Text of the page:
The 2017 Dutch Tea Championship, An Introduction

by Jordan G. Hardin 1

Finals Tea Preparation

I’m new to the world of Tea Competitions. Conceptually, I wasn’t even sure how one would work, but I knew that there were many out there to chose from, in multiple countries. When I started talking to my tea folks about them, it was suggested that a fun place to start (and one not previously covered on World of Tea) was the Dutch Tea Championship, a competition run by the International Tea & Coffee Academy in the Netherlands. And it begins in just over a week.

Started in 2015, it’s a fairly new event that grew out of smaller events the ITC used to run. The ITC specialize in coffee and tea industry training and support. The Championship takes place at the very reputable Amsterdam Coffee Festival (… in Amsterdam), and aims to further the awareness and knowledge of tea, to support tea businesses locally and around the world, and of course, to support ITC Academy’s training programs in coffee and tea development. Whosoever should be skilled enough to win the competition receives a paid-for trip to a tea producing country, master classes provided by the ITC, a certificate, a subscription to koffieTcacao (an industry magazine), and serves as a brand ambassador for the ITC and the Championship itself.

So, how does it work?

DTC ITC logoWhat exactly do participants do to compete and ultimately win? I was most curious about the nuts and bolts of the competition itself, as I’m not sure how one would design such a process. I’m actually pleasantly surprised!

First, to be considered, you need to choose a tea to compete with in the preliminaries. It can pretty much be anything you want it to be, from a classic Assam, to matcha, to White2Tea’s ‘Tuhao as F*ck’, a raw Puer that 2016’s winner Anja Schukkink chose for her preliminaries. This process can play mind games with you. Put yourself there; how do you pick a tea that best sums up your knowledge, skill, and love for the plant itself? Something simple, poetic, elegant? Or something bold, mold-shattering, daring? 

Then, you have to submit a video describing yourself and the competition tea you’ve selected for the judges. It should be clear, informative, creative, and should contain information about who you are, the tasting profile of the selected tea, and your preparation method. The ITC only selected 14 participants to compete in the preliminaries this year.

Amsterdam Coffee and Tea Festival

The Preliminaries

The 14 chosen participants for 2017 submitted their teas to the ITC for evaluation. Then, the participants competed in the preliminaries this last November, which consisted of three parts:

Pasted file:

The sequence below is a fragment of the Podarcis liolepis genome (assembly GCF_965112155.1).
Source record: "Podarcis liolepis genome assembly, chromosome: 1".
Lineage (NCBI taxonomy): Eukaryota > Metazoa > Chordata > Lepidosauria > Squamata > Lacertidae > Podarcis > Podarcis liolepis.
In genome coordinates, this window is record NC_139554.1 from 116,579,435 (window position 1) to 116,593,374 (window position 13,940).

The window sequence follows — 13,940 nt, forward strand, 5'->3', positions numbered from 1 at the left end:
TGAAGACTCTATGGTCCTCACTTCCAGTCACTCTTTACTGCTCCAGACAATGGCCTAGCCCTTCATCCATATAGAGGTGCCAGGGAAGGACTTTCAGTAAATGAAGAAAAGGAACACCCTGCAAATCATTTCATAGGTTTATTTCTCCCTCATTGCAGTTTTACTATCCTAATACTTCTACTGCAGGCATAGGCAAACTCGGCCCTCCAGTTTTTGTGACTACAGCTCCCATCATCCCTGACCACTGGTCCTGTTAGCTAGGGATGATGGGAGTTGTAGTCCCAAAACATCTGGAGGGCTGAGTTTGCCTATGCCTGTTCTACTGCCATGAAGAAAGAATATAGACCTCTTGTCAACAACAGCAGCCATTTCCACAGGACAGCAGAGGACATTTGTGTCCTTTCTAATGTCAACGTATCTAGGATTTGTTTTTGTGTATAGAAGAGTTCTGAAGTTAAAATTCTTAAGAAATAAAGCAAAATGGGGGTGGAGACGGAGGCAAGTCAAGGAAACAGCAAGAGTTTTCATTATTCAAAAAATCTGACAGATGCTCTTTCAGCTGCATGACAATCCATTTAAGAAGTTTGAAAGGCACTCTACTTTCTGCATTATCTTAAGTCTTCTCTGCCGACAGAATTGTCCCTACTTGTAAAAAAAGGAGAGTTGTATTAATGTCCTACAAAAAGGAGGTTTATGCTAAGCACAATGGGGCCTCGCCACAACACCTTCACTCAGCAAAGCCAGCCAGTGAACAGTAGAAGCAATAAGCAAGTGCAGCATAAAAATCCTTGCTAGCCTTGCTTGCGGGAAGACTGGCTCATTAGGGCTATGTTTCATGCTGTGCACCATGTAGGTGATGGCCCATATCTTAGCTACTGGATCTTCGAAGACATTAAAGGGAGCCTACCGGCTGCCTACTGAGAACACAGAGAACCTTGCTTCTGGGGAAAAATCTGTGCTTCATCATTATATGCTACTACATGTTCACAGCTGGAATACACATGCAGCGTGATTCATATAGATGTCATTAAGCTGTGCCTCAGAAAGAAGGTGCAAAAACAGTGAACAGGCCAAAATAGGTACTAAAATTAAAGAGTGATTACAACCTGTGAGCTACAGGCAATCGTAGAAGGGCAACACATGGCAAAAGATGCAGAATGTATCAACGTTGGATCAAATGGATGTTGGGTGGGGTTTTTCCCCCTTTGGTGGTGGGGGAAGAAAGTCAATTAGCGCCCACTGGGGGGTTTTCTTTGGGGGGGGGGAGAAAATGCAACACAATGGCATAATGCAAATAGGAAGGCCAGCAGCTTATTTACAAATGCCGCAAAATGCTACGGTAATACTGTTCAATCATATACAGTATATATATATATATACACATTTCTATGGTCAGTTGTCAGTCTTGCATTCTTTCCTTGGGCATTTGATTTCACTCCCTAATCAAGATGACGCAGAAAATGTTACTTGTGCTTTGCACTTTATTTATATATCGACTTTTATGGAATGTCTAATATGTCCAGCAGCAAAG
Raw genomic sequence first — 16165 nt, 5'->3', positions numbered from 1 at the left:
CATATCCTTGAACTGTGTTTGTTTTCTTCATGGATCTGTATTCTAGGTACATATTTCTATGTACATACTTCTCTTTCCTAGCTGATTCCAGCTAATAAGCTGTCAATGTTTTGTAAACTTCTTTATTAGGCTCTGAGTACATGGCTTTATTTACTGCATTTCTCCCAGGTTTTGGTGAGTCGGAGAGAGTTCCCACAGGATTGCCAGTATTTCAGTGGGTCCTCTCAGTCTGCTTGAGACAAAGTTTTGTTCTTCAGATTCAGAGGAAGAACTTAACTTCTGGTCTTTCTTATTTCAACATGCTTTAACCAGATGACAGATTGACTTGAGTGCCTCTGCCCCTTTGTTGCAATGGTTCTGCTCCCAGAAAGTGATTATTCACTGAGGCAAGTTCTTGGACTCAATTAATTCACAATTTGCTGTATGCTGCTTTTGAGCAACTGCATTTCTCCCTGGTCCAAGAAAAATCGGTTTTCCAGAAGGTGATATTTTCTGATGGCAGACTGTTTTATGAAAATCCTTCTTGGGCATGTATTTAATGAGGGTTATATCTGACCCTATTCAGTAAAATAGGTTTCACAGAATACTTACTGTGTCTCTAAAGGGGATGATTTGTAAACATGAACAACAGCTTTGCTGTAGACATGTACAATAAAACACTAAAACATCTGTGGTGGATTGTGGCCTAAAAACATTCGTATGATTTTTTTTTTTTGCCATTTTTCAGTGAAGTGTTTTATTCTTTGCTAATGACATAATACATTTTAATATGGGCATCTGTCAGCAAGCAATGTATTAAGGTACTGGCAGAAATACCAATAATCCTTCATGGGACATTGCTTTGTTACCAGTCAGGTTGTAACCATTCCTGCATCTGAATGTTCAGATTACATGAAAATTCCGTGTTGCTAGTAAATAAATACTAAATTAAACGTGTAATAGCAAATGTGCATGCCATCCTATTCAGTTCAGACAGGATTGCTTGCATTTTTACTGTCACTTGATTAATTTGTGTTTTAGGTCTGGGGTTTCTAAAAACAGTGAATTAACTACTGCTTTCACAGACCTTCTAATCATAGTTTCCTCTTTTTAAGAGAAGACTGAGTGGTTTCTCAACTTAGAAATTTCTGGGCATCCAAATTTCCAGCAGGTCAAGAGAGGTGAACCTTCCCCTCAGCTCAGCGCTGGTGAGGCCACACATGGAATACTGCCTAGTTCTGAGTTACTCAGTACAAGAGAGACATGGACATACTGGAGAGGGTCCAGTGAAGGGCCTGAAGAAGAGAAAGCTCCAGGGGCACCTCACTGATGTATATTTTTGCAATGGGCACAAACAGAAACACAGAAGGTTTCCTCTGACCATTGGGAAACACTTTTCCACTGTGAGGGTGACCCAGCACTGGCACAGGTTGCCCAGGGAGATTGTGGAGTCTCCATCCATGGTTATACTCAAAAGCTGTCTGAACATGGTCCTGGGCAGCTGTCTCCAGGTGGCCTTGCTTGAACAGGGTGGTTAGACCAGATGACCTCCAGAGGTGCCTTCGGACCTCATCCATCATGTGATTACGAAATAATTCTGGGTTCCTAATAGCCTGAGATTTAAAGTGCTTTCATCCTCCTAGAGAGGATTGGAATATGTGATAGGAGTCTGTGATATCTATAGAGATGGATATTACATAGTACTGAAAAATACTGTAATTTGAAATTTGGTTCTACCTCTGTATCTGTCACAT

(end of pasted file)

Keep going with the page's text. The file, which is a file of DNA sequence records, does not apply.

The Theoretical Knowledge portion, which was a mere 20 question multiple-choice quiz. They claim that the questions relate generally to knowledge that any true tea connoisseur would know, but I find this a bit lacking? Perhaps it’s just me, but 20 multiple choice questions? Let’s throw the hammer down people!

The Preparation portion. Here, the participants prepared the tea they selected and demoed in their application video. They have 5 minutes to setup, and 8 minutes to prepare and serve the tea to the judges. Even though grace, tradition, and a bit of showmanship are obviously encouraged, it’s made clear that the quality of the tea and the preparation are what’s being judged, in terms of taste, aroma, and color, and no points go toward performance. The judges for this portion are presumably ITC officials, but this wasn’t made clear. Once again, your performance here could be simple, or elaborate. Which way do you go?

Finally, a Blind Cupping portion. Participants are presented with 20 black cups of tea from around the world. All participants taste, smell, and evaluate at the same time and fill out their answers. It’s not quite clear how specific the participants have to be in their evaluation, for instance, is the region or province of origin an acceptable answer? Do you need the proper name of the tea, or even the cultivar? No matter the criteria, I would find this portion extremely challenging. Traditionally, tea industry and even most “tea sommelier” courses I’ve seen spend little to no time at all in blind cupping practice. And believe me, after the interviews I’ve done with sommeliers and wine professionals, it takes intense practice. With the black cups, they’ve even taken away an essential clue sommeliers use in their blind tastings: the color and texture of the liquor itself! To do well here takes considerable skill.

The Judges

The Finals

Of the 14 participants selected for the preliminaries, only four were selected to compete in the Finals! The Finals are performed live at the Amsterdam Coffee Festival for a new panel of judges and an audience. This section also comes in three parts: